One of the biggest new trends in media coverage of U.S. politics is the rise of the ‘fact checker’. A range of websites have popped up in recent years, such as Fact Check dot org and Politifact which are dedicated entirely to examining the pronouncements of politicians looking for lies and misrepresentations of the truth. Not wanting to be left behind on this action, many mainstream news and politics media outlets have started establishing their own fact check columns or publishing fact check themed articles.
But rather than just making and guiding the news, these fact checkers have become the story recently, after when Republican presidential candidate Mitt Romney famously said that he wouldn’t allow his campaign to be “dictated by fact checkers“. This came after the whole republican conference became the focus of a flurry of ‘fact checker’ articles claiming that Romney and vice presidential candidate Paul Ryan’s speeches were riddled with lies an untruths. Many of Romney’s opponents and the readers of these fact checker sites took this to be another sign that the Republican party is unconcerned with the truth and willing to lie and cheat their way into power. But there is also another side to this story.
Fact checkers present themselves as completely impartial, concerned only with dry facts – no spin, no opinion, just the ‘facts’. But who is checking the fact checker’s facts? I ask this because there is one simple fact that cannot be ignored: fact checkers are in the business of finding lies. When they do so they get publicity and make money. So the more lies they find, the better it is for business. As a result of this there is a growing tendency for so-called ‘fact-checkers’ to twist and misrepresent the words of politicians in a desperate search to find as many lies as they possibly can. It is also true that these things are not written by machines, analysing everything that every politician says. They are written by people with their own biases and prejudices, and are often associated with left-wing media outlets (because they fit well with the political narrative of conservatives being less intelligent).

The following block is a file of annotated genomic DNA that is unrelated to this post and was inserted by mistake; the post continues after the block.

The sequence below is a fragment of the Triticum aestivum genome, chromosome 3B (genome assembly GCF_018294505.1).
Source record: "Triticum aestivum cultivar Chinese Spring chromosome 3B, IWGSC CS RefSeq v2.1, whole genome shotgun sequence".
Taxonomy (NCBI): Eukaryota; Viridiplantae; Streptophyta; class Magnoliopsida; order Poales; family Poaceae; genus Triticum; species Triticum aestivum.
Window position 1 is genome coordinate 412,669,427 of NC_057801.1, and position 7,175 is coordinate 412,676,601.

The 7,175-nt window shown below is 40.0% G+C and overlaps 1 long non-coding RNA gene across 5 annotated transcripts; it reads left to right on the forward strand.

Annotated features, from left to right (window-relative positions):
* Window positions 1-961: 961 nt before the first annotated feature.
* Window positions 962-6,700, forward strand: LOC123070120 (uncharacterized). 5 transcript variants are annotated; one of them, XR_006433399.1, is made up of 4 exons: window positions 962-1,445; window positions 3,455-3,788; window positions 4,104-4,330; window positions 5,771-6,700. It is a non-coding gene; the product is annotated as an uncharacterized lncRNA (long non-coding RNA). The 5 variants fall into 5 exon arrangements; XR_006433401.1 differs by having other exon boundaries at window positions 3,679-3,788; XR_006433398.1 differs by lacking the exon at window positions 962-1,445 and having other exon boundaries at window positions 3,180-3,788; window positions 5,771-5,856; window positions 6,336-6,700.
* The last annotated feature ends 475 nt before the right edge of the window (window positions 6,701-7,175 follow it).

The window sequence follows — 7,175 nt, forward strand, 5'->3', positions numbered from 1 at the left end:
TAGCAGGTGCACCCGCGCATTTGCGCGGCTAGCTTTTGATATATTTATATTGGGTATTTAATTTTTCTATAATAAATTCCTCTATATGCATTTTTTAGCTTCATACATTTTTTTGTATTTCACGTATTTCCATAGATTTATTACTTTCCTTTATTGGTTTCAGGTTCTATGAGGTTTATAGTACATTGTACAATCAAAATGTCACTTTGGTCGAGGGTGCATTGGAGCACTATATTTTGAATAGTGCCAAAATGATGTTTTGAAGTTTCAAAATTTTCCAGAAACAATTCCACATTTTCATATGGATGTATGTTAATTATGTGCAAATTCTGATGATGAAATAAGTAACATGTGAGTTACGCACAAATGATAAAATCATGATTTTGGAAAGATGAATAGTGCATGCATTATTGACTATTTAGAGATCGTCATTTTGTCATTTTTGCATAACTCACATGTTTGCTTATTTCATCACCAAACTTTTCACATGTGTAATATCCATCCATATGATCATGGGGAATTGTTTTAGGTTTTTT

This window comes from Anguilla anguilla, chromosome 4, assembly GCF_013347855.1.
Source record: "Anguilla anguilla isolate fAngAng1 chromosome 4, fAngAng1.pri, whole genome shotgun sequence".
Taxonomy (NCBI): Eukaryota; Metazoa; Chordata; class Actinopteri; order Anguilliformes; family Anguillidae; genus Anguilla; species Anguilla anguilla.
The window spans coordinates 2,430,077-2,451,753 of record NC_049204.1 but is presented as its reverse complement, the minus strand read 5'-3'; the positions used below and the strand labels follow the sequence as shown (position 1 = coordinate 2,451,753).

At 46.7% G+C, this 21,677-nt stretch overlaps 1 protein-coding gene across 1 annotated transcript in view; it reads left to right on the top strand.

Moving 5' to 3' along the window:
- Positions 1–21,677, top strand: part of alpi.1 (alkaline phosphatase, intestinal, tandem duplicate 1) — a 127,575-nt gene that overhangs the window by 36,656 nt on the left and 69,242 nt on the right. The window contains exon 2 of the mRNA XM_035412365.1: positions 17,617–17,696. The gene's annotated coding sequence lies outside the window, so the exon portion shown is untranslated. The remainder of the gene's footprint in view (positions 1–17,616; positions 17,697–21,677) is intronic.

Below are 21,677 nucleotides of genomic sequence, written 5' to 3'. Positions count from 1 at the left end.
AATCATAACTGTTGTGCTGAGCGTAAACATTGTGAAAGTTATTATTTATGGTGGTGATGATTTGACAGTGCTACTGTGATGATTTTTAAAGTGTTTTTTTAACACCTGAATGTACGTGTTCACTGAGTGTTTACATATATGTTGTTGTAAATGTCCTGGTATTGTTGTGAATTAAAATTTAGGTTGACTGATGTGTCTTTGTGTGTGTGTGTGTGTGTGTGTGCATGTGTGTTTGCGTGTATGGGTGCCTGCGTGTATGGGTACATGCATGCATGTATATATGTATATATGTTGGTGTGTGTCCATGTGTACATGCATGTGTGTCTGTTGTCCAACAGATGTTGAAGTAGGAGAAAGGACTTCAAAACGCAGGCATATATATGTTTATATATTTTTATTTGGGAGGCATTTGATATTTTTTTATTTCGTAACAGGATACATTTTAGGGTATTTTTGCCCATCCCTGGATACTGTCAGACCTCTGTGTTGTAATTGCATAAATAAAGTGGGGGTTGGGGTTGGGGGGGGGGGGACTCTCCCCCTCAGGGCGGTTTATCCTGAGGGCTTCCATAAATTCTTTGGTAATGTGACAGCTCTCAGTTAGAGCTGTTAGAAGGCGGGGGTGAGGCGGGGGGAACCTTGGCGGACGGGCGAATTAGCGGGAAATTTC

This is, in my opinion, the very worst kind of media bias. If a writer is clear about their political affiliations and biases and write explicitly biased articles then you can judge them on those terms. But this kind of reporting not only presents itself as completely unbiased, it presents itself as if it were a format which is incapable of being biased, and which, being solely concerned with facts, is more reliable than general news articles.
To give an example of fact checker bias, many of these sites claimed to have ‘debunked’ the lie told by Paul Ryan, that Obama has added more to the national debt in less than four years than every other president in U.S. history. They do this by dishonestly assuming that he meant every president in history added together – whereas in fact that was not what he said and anyone with any common sense can see that was not what he meant either.
Another example came when Romney claimed that benefit reform would mean that welfare recipients would not need to work to be able claim benefits. This was called out as a lie because, although the reforms do remove the requirement for work, this would have to be implemented by the states individually and would not be an automatic result of the reform in every part of the country.
Check out this article for the top ten fact checker lies, and remember: always question what you read and check the facts yourself if you can, even if they are presented to you by a so-called ‘fact checker’.